In the beginning, people flocked to Twitter because of its one simple but great feature: to publish each thought or message in 140 characters. In some instances that feature proved to be a constraint, but that’s really where creativity comes into play. While sharing links, long URL’s[1. URL stands for Uniform Resource Locator, which is usually the permanent link you find in your browser’s address bar when browsing the web.] posed even more challenges. That’s when URL shorteners came into being, Tinyurl was one of the first (if not the first) of its kind.
Then on June 2011, Twitter rolled out its very own (and) automatic link shortening feature/service — t.co. The “root” domain name itself is limited to only 4 characters (including the dot) so it sure could produce shorter links. In its blog post, Twitter promised links as short as 19 total characters (including the ‘http://‘ prefix).
The good thing about t.co is that link shortening is automatic. There’s no need anymore to go to the website of the URL shortening service, convert the link to its shortened form and pasting the same to Twitter. Instead, just paste any URL, regardless of length, to your Twitter post, and that will only eventually cost you 19 or 20 characters from expressing the complete message. Continue Reading »
If you are a cloud service to backup, access, sync and share documents, photos, music and movies across devices across different platforms, then I don’t need to stress enough the importance of a search functionality. We’re not talking about sharing one or two documents only here to start with.
In the case of SugarSync, the Search Feature has been requested for as early as October 2010. It has been at the top of their priority list ever since, as they have indicated in their responses. In my opinion, to be at the top of the priority list for almost two years is not priority enough.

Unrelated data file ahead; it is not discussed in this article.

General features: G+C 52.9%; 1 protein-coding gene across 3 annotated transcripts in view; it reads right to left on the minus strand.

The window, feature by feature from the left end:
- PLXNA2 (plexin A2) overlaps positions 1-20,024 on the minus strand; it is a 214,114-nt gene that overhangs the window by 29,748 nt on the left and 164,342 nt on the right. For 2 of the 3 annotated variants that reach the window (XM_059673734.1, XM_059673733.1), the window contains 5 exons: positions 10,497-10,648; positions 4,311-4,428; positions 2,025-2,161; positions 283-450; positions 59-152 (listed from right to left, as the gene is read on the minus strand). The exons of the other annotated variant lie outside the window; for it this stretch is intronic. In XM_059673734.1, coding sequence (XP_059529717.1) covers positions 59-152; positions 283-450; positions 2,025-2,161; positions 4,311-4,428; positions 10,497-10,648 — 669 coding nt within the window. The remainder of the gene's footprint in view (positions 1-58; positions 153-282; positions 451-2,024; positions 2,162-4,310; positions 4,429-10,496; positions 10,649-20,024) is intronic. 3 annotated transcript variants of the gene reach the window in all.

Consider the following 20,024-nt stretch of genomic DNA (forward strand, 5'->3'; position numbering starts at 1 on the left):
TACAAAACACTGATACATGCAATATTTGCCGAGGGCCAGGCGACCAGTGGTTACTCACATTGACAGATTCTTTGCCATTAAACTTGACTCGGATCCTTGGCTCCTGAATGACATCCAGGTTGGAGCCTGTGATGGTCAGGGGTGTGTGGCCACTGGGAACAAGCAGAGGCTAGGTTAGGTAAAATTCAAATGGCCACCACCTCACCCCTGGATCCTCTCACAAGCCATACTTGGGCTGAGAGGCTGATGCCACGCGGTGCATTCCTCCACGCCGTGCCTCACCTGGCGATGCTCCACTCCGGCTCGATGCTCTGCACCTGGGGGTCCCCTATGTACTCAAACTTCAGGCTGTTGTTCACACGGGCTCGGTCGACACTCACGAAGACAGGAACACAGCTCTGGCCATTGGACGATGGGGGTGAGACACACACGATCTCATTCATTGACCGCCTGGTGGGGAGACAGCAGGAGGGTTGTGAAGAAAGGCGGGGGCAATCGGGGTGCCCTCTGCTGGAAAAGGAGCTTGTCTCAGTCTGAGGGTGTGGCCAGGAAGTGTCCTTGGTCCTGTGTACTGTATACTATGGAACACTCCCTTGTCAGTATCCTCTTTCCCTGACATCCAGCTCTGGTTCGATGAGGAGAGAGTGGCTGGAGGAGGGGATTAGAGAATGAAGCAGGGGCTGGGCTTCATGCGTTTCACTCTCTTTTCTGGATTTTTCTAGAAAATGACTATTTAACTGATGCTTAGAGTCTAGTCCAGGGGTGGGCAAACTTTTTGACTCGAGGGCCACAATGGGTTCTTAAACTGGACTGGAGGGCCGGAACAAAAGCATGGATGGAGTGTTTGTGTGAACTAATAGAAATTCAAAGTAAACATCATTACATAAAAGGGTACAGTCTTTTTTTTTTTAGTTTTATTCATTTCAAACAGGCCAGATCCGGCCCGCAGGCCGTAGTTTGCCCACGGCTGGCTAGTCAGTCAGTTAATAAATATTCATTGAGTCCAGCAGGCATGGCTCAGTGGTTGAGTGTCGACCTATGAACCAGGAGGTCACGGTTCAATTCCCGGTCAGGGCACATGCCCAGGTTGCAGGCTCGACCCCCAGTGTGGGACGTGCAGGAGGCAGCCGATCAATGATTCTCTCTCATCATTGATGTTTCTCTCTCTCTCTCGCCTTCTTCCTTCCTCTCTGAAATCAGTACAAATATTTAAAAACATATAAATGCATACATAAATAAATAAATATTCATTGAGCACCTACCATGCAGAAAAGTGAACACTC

No need for full content search of each document. It borders on the breach of privacy anyway. A simple file name search is acceptable!
If you are an internet service sending newsletters to email addresses, regardless of whether they were legitimately obtained, there should be a one-click unsubscribe link at the bottom of the message.
There are times when I sign up with an internet service, I just want to get over with all the check-marks and options at once just to “test out” the service. If I decide the service is not for me, I just ignore it and never come back. The problem is they already have my email address. And now they are regularly sending me newsletters I didn’t even want in the first place.
A good internet service places a quick unsubscribe/opt out link at the bottom of any message they send out to users. The bad ones, they put a footer message informing that you can opt out of their newsletter by logging in and changing your preferences from their website.
Unsubscribing should be a one click process (or two at the most). I can’t recall what my username and password were anymore (I use different passwords for different sites). So the quick remedy, I report it as spam.
And you know what happens when I report your message (thus, your email address) as spam in Gmail? The system will learn from that and may mark all your other messages to other Gmail users as spam as well.